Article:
RADAR and Doppler RADAR Invention and History

Radar and Doppler Radar -- How They Came to Be

Sir Robert Alexander Watson-Watt created the first radar system in 1935, but several other inventors have taken his original concept and have expounded and improved on it over the years. The question of who invented radar is a bit murky as a result. Many men had a hand in developing radar as we know it today. 

Sir Robert Alexander Watson-Watt 

Born in 1892 in Brechin, Angus, Scotland and educated at St Andrews University, Watson-Watt was a physicist who worked at the British Meteorological Office.

In 1917, he designed devices that could locate thunderstorms. Watson-Watt coined the phrase "ionosphere" in 1926. He was appointed as the director of radio research at the British National Physical Laboratory in 1935 where he completed his research to develop a radar system that could locate aircraft. Radar was officially awarded a British patent in April 1935.

Watson-Watt's other contributions include a cathode-ray direction finder that's used to study atmospheric phenomena, research in electromagnetic radiation, and inventions used for flight safety. He died in 1973.

Heinrich Hertz

In 1886, Germany physicist Heinrich Hertz discovered that an electric current in a conducting wire radiates electromagnetic waves into the surrounding space when swinging rapidly back and forth. Today, we call such a wire an antenna. Hertz went on to detect these oscillations in his lab using an electric spark in which the current oscillates rapidly.

These radio waves were first known as "Hertzian waves.” Today we measure frequencies in Hertz (Hz) -- oscillations per second --and at radio frequencies in megahertz (MHz).

Hertz was the first to experimentally demonstrate the production and detection of “Maxwell’s waves,” a discovery that lead directly to radio.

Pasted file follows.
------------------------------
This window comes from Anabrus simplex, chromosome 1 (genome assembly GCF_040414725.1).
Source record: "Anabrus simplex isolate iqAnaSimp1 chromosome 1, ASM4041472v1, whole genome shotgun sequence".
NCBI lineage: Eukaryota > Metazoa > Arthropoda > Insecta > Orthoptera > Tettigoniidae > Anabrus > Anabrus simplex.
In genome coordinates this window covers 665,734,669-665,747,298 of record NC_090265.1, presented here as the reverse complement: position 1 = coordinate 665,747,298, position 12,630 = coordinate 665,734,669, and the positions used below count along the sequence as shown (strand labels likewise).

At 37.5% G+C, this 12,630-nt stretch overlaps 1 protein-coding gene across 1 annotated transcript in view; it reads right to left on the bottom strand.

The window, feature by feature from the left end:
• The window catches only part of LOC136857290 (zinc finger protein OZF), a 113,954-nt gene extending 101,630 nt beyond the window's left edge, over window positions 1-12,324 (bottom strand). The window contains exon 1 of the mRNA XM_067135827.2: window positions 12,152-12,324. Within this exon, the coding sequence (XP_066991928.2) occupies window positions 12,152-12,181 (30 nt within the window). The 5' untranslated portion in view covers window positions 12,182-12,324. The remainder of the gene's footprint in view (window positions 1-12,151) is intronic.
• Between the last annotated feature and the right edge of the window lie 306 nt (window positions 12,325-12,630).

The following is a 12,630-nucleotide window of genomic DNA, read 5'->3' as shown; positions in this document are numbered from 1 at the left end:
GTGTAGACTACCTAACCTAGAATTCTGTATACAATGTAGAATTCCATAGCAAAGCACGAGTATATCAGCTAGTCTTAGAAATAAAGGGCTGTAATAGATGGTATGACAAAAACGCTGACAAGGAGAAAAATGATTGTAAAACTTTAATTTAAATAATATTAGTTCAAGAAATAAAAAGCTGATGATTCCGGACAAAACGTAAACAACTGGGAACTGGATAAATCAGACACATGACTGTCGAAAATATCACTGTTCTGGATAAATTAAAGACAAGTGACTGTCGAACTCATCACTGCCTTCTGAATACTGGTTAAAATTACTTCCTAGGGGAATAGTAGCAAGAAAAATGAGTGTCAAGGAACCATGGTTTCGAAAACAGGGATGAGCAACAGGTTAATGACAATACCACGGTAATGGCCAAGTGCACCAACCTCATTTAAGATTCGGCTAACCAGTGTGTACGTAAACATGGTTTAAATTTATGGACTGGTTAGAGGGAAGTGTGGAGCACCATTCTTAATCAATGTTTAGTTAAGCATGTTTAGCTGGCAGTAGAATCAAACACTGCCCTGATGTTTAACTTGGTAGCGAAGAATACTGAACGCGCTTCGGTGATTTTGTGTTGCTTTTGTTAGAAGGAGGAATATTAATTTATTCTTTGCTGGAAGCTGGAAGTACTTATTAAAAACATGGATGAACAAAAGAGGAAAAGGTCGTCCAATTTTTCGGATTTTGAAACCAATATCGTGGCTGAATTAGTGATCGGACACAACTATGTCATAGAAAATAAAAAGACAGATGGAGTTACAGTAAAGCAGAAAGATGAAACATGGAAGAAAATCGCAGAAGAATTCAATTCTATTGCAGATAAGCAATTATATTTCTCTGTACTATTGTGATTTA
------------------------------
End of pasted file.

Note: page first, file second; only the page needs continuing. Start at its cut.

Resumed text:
He died in 1894. 

James Clerk Maxwell

James Clark Maxwell was a Scottish physicist best known for combining the fields of electricity and magnetism to create the theory of the electromagnetic field. Born in 1831 to a wealthy family, the young Maxwell’s studies took him to the Edinburgh Academy where he published his first academic paper in the Proceedings of the Royal Society of Edinburgh at the astounding age of 14. He later attended the University of Edinburgh and the University of Cambridge.

Maxwell began his career as a professor by filling in the vacant Chair of Natural Philosophy at Aberdeen’s Marischal College in 1856. Then Aberdeen combined its two colleges into one university in 1860, leaving room for only one Natural Philosophy professorship which went to David Thomson. Maxwell went on to become Professor of Physics and Astronomy at King’s College in London, an appointment that would form the foundation of some of the most influential theory of his lifetime.

His paper on physical lines of force took two years to create and was ultimately published in several parts. The paper introduced his pivotal theory of electromagnetism – that electromagnetic waves travel at the speed of light and that light exists in the same medium as electric and magnetic phenomena.

Maxwell’s 1873 publication of “A Treatise on Electricity and Magnetism” produced the fullest explanation of his four partial different equations which would go on to become a major influence on Albert Einstein’s theory of relativity. Einstein summed up the monumental achievement of Maxwell’s life's work with these words: “This change in the conception of reality is the most profound and the most fruitful that physics has experienced since the time of Newton.”